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49 Cards in this Set

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What is an EEG?

1) Beta?
2) Alpha?
3) Theta?
4) Delta?
An EEG is an ELECTROENCEPHALOGRAM that records the brain electrical potentials from the scalp.

1) Beta - >12 Hz.
2) Alpha - 7 to 12 Hz.
3) Theta - 3 to 7 Hz.
4) Delta - < 3 Hz.

* Note: Sleep recordings represent a continuum of frewuencies.
What is the pathway related to sleep?
Pathway in brain.
What are different characteristics of EEG (high/ low or fast/ slow) in different stages of sleep?

1) Wake?
2) NREM?
3) REM?
1) Wake - Low voltage fast EEG
“Desynchronized” - external activation

2) NREM - High voltage slow EEG
“Synchronized” - deactivated

3) REM - Low voltage fast EEG
“Desynchronized” - internal activation
*NREM*

What are the different stages in REM sleep and what characterizes these different stages? (4)

STAGE 1?
STAGE 1 is characterized by..

1) "Alpha drop- out" - theta activity
2) Vertex sharp waves
3) Slow eye movements
4) Muscle Relaxation
5) Sleep "starts"
6) Central apneas?
What are the characteristics of STAGE 2?
STAGE 2:

1) Theta activity - progressive slowing
2) Sleep spindles - 13- 14 hz** this is the hallmark of STAGE 2 sleep
3) K- complex - large amplitute/ biphasic/ evoked response
What are the characteristics of STAGE 3/4?
STAGE 3/4:

1) >20% slow wave activity
2) Frequency and amplitude criteria
3) Highest arousal threshold of sleep
4) Alpha-delta sleep anomaly
*REM*

What are the characteristics of REM sleep?

**What's significant about REM sleep?
REM sleep:

1) Reticular activation - desynchronization
2) Stage 1- like EEG/ "sawtooth" waves
3) Hippocampal theta activity
4 Phasic/ tonic components
5) Rapid eye movements

6) Muscle atonia
7) Muscle twitches (phasic phenomenon)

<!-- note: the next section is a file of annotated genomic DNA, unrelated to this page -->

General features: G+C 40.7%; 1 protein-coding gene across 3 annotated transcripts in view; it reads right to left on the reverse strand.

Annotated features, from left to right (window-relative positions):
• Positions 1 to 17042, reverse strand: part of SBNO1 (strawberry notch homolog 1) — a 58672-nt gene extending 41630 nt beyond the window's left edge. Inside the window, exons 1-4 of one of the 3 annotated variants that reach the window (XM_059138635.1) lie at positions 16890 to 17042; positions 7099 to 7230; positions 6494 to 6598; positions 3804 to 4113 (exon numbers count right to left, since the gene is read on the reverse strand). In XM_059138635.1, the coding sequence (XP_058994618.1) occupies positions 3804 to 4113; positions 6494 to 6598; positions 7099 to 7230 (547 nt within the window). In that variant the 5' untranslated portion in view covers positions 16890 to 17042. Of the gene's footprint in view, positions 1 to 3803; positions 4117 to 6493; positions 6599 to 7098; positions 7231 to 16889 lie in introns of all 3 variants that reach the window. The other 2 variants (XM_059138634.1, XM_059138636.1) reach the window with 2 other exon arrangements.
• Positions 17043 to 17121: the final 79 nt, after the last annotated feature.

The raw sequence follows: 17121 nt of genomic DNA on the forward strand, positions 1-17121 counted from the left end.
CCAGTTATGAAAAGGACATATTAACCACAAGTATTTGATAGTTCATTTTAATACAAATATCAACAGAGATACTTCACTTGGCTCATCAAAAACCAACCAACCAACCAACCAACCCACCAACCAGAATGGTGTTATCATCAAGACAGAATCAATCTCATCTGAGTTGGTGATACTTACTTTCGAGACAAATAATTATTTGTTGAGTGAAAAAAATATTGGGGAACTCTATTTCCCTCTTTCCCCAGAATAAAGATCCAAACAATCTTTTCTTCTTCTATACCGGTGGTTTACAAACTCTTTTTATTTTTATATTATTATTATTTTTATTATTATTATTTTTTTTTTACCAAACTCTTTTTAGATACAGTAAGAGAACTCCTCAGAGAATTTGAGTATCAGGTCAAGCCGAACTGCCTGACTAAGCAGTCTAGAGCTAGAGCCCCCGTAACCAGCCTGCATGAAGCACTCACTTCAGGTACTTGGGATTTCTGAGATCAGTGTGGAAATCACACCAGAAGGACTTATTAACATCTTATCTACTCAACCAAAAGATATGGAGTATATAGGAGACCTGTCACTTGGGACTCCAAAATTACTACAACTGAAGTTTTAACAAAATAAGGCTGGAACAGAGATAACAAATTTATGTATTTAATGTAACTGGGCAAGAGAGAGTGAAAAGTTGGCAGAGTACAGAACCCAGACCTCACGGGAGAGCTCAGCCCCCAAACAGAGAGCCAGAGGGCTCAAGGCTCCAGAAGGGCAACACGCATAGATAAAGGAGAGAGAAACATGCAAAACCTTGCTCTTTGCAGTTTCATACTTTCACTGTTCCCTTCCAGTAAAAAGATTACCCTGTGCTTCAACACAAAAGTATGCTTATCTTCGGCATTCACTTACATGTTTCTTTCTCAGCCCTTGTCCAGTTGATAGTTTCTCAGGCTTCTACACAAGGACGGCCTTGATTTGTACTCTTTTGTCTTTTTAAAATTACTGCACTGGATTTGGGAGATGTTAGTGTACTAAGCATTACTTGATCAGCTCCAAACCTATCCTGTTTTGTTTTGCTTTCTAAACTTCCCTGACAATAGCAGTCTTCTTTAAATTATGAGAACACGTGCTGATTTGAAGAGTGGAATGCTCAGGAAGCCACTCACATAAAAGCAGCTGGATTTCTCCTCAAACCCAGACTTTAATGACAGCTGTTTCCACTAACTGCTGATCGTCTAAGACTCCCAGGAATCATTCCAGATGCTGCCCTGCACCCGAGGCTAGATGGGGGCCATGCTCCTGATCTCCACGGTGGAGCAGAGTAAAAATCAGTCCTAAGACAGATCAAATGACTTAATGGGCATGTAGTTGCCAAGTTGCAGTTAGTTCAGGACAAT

8) Cognitive activity
9) PGO (Pontine- Geniculate- Occipital) spikes

** It's has very high levels of COGNITION and INTERNAL activation??
When does REM occur most frequently?
It occurs most frequently during the second half of the night.
WHAT IS THE DIFFERENT BETWEEN SLEEP TERRORS AND NIGHTMARES?
**
What's the difference between NON-REM and REM sleep?

*NON-REM*
Autonomic activity
Respiratory
Thermal
Muscle tone
Genitals
Cerebral blood flow
Cognition/ Cortical arousal
NON-REM

Autonomic activity - decreased heart rate and bp

Respiratory - decreased drive to low O2/ increased CO2

Thermal - intact regulation

Muscle tone - reduced

Genitals -
Cerebral blood flow - reduced CBF

Cognition/ Cortical arousal - reduced
*REM*
REM

Autonomic activity - variable sympathetic activity

Respiratory - lowest drive to low 02/ increased C02

Thermal - poikilothermic

Muscle tone - minimal

Genitals - penil erections/ increased vaginal blood flow

Cerebral blood flow - increased CBF

Cognition/ Cortical arousal - abundant BIZARRE
What is the ONTOGENY (development) of sleep?

What are the different stages of development of sleep?
1) Fetal sleep
2) Newborns
3) Develop
4) 1 year old
5) 2 years old
6) Second decade
7) Later in adult life
8) Elderly
What happens throughout development? (1- 5)
1) Fetal sleep - 80% of "active sleep" at 30 weeks

2) Newborns - 16 to 18 hours of sleep
- active sleep 50% of the time
- quiet sleep
- intermediate sleep

3) Develop - establish major nocturnal sleep by 3- 4 months

4) 1 year old - get 12- 13 hours + 2 naps
- 30% of their sleep is in REM

5) 2 years old - get 10- 12 hours of sleep + nap(s)
- only 25% REM (fixed)
What happens throughout development? (6-8)
6) Second decade - marked by decline of SW activity

7) Later in adult life - gradual decline in SWS but other stages remain fixed

8) Elderly
- an increased in difficulty of staying asleep
- lighter sleep
- increasing awakening
- less refreshing
- changes in timing/ depth/ melatonin secretion
*CIRCADIAN RHYTHM*

1) What is sleep- wake cycle?

2) What is it regulated by?

3) What other physiological functions are synchronous with S/W cycle?
1) The Sleep wake cycle consists of ~ 24 hours


2) It's regulated by
A) Biological factors
B) External cues (aka ZEITGEBERS)

3) Temperature/ hormonal/ other physiological function in synchrony with S/W cycles
1) What is Process S?

2) What is Process C?
1) Process S
- It's homeostatic and is related to time since last sleep
- Increases exponentially during wake hours